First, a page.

Announcing the 2019-2020 Season

Concerts from the Library of Congress returns for a 95th season, packed with an impressive and richly diverse roster of more than 95 free events, including concerts, lectures, films, panels, conversations with artists and more. 2019-20 is a year of visionary legacies. In February we begin an adventurous and in-depth Beethoven at 250 festival that will go through 2020—a journey a quarter of a millennium in the making. May 2020 sees a salute to Billy Strayhorn honoring the recent arrival of his papers at the Library. And throughout the season we celebrate extraordinary women in music: the performers, composers and donors who have and still make our series possible. Major soloists like Midori, Leila Josefowicz, Miranda Cuckson, Tabea Zimmermann and Anne-Marie McDermott will perform music by composers from Clara Schumann and Fanny Mendelssohn Hensel to newly written Library commissions by Tamar Diesendruck and Suzanne Farrin. In addition to the intimate evenings you’ve come to expect with us, we have a blockbuster lineup of chamber orchestras, including Concerto Köln, the Irish Chamber Orchestra, the Sphinx Virtuosi, Asko|Schönberg, the International Contemporary Ensemble and the Freiburg Baroque Orchestra with Kristian Bezuidenhout and Isabelle Faust.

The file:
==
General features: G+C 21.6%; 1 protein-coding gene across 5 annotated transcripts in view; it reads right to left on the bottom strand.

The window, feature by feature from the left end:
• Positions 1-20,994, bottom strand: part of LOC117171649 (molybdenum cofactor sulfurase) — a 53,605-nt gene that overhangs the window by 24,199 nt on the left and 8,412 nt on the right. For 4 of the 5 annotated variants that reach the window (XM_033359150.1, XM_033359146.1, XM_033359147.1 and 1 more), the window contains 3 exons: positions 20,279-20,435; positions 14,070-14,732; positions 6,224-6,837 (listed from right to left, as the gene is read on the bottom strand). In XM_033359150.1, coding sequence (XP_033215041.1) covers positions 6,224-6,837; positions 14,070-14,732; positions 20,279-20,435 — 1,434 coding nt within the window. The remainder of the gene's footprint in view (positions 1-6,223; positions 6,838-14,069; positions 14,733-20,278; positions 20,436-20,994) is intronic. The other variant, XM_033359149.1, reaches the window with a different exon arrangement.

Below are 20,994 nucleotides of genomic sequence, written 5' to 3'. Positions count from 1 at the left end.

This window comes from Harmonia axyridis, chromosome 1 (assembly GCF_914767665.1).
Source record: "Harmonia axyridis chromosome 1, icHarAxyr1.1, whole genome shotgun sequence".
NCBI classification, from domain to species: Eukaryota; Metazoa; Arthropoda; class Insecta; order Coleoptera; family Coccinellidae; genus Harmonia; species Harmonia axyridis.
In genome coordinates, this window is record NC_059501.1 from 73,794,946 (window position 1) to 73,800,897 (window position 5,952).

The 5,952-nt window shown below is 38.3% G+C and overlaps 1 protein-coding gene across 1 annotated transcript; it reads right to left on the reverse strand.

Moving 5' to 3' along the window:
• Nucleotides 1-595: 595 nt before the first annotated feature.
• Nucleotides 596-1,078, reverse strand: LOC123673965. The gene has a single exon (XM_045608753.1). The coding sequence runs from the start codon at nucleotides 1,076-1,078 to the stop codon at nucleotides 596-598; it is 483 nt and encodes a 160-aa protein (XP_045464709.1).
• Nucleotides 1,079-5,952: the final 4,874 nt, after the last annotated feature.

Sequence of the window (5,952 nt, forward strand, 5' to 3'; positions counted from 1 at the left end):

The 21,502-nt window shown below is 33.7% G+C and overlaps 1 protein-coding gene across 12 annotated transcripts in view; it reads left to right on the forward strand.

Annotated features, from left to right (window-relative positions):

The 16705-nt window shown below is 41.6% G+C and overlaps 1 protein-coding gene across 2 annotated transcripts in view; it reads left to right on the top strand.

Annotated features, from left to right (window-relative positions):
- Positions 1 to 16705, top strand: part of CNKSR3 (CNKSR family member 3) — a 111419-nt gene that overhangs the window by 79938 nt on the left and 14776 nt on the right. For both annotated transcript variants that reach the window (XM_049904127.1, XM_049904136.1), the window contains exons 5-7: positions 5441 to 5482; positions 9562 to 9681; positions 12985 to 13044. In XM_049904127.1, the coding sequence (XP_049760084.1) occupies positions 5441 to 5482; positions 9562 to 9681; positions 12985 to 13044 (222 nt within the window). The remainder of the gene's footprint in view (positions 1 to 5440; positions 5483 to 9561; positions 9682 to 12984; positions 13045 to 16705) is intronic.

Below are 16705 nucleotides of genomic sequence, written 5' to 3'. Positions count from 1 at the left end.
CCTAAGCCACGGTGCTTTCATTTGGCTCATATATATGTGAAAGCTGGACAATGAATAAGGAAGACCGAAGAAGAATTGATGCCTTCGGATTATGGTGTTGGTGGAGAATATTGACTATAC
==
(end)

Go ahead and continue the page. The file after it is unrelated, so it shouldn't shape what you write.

Leonora Jackson, c.1898, from the McKim Collection, Music Division, Library of Congress

With cutting-edge jazz from artists like Chucho Valdés and Oliver Lake, exciting new music, exquisite Baroque offerings, plus a panoply of unique chamber, pop, dance and music theater programs, the Library has great musical events for all audiences. We provide encounters that can only be found at the Library of Congress—curated experiences designed to invigorate your encounters with treasures, artifacts and ideas. The McKim Fund, endowed by Leonora Jackson McKim—one of the major patrons of Concerts from the Library of Congress—has commissioned over 75 works and underwritten scores of concerts. Her bold, confident gaze on our brochure cover this year symbolizes our shared love of tradition and commitment to the future. At the Library, visions become legacies, and legacies inspire creativity anew.